CNEWA has been in the middle of this movement of peoples — helping refugees, internally displaced people and those suffering from war and persecution in the Middle East, the Horn of Africa and India. We have helped people in refugee camps obtain what they needed to get through winters, in addition to providing health, social and educational services.

It is important to note that this movement of peoples involves many types of people, leaving their homes for many different reasons and under a variety of circumstances.

There is often confusion in terms when speaking of refugees, asylum seekers, immigrants, etc. Terms often have a specific, legal meaning. Putting all groupings together, the UN speaks of “populations of concern” and “forcibly displaced people.” The terminology and legal structure is, however, evolving. And the distinctions are important.

The UN estimates there are 68.6 million people in the world who have been forcibly displaced. Of these, 40 million are internally displaced people, who have been driven out of their homes and forced to live in other places in their home country. For example, many Christians in Iraq were forced to leave Baghdad for the Nineveh Plain and then driven from there to Iraqi Kurdistan. In Syria large numbers of people—Christian and Muslim—have been driven from their homes to live in other parts of the country.

The internally displaced are, however, only part of the present crisis. Millions of people are leaving their native countries entirely. And the numbers are overwhelming.

It is estimated that, legally speaking in terms of international law, there are 25.4 million refugees, 3.1million asylum seekers and 10 million stateless people in the world. The problem is unprecedented and is putting tremendous economic, cultural and political pressure on target countries throughout the world. Although countries in Europe and North America are often loudest in bemoaning the crisis, the top refugee hosting countries in the world according to the UN are Turkey (3.5 million), Lebanon (1 million), Pakistan and Uganda (with 1.4 million each) and Iran (979,000). In countries such as Lebanon and Jordan, the refugee population is so large — up to one fifth of the people— it can cause incredible— indeed existential—economic, social and political problems.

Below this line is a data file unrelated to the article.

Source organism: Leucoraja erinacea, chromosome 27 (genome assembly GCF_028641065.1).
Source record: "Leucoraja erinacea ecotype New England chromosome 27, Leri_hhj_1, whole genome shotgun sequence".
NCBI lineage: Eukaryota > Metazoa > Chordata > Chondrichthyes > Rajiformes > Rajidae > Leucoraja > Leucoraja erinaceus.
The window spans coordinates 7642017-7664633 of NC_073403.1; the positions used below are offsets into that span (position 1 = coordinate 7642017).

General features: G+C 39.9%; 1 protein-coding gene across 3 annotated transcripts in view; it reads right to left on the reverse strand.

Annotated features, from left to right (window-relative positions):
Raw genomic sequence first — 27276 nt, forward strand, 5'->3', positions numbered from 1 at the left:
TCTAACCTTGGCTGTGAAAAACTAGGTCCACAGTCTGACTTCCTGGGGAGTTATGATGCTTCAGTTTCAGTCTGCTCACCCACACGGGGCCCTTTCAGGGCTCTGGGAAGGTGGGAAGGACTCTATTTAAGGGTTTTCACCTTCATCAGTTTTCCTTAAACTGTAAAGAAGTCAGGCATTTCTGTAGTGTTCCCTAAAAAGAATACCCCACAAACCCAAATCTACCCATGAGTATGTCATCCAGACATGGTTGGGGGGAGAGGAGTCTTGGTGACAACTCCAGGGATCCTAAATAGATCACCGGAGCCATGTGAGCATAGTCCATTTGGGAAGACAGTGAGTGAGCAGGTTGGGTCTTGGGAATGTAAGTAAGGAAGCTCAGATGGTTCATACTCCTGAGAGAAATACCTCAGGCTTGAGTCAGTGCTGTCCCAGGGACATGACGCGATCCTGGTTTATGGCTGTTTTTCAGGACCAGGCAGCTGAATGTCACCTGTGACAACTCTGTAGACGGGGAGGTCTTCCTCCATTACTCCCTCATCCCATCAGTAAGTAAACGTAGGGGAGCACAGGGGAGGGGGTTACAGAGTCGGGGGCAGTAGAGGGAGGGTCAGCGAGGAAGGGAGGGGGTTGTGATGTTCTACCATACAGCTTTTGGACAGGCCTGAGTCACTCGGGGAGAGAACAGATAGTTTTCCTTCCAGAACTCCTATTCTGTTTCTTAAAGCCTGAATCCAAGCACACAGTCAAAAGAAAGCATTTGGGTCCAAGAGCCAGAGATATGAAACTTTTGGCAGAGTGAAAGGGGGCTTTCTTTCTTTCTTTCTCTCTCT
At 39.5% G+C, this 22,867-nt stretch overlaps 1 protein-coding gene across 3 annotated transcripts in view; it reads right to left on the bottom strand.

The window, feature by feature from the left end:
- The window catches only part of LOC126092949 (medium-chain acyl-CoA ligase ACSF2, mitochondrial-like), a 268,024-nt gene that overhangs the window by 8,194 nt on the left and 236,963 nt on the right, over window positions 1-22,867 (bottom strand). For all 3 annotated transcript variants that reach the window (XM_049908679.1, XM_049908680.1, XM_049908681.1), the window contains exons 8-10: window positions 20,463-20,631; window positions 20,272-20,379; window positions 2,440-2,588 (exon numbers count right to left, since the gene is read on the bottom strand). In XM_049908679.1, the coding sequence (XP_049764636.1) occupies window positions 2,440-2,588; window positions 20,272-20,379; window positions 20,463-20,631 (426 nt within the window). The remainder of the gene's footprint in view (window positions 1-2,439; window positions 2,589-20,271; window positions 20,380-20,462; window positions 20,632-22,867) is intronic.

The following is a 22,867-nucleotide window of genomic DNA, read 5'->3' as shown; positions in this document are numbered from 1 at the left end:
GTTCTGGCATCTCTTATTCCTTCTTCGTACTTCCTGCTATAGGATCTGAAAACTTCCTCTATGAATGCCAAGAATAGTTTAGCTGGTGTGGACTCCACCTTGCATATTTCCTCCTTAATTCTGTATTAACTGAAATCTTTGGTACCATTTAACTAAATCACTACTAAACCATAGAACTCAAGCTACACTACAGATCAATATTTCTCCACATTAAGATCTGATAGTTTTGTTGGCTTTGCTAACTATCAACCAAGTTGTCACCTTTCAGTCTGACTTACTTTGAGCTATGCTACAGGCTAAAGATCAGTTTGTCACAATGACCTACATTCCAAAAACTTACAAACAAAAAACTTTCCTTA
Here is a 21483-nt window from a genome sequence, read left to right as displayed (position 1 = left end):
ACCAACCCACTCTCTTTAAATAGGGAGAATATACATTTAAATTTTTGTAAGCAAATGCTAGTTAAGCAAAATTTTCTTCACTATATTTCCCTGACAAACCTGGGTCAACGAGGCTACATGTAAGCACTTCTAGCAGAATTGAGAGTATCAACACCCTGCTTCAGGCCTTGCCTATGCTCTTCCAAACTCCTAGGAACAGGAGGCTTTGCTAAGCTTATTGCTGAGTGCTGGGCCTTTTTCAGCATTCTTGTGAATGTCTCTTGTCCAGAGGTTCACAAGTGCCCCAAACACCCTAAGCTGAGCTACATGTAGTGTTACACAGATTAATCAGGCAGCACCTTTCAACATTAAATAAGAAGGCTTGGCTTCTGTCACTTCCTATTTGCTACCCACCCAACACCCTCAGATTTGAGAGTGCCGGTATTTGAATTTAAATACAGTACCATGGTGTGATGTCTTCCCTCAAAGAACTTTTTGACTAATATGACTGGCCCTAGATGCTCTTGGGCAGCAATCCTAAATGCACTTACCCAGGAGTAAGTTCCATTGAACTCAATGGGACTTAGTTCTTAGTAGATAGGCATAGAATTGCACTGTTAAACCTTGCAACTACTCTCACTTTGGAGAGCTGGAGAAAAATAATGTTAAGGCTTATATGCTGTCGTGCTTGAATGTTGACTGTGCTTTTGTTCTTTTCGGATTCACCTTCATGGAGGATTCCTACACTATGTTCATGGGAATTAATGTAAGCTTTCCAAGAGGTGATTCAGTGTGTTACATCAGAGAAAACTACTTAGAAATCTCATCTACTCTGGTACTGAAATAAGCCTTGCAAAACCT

But it’s important to note that the UN differentiates between refugees, migrants, stateless persons and asylum seekers. Let’s look how the United Nations defines these terms.

According to the UN: “Refugees are people fleeing conflict or persecution. They are defined and protected in international law, and must not be expelled or returned to situations where their life and freedom are at risk. Refugees are persons who are outside their country of origin for reasons of feared persecution, conflict, generalized violence, or other circumstances that have seriously disturbed public order and, as a result, require international protection. The refugee definition can be found in the 1951 Convention and regional refugee instruments, as well as UNHCR’s Statute.”

The UN says of migrants: “An international migrant is someone who changes his or her country of usual residence, irrespective of the reason for migration or legal status. Generally, a distinction is made between short-term or temporary migration, covering movements with a duration between three and 12 months, and long-term or permanent migration, referring to a change of country of residence for a duration of one year or more.”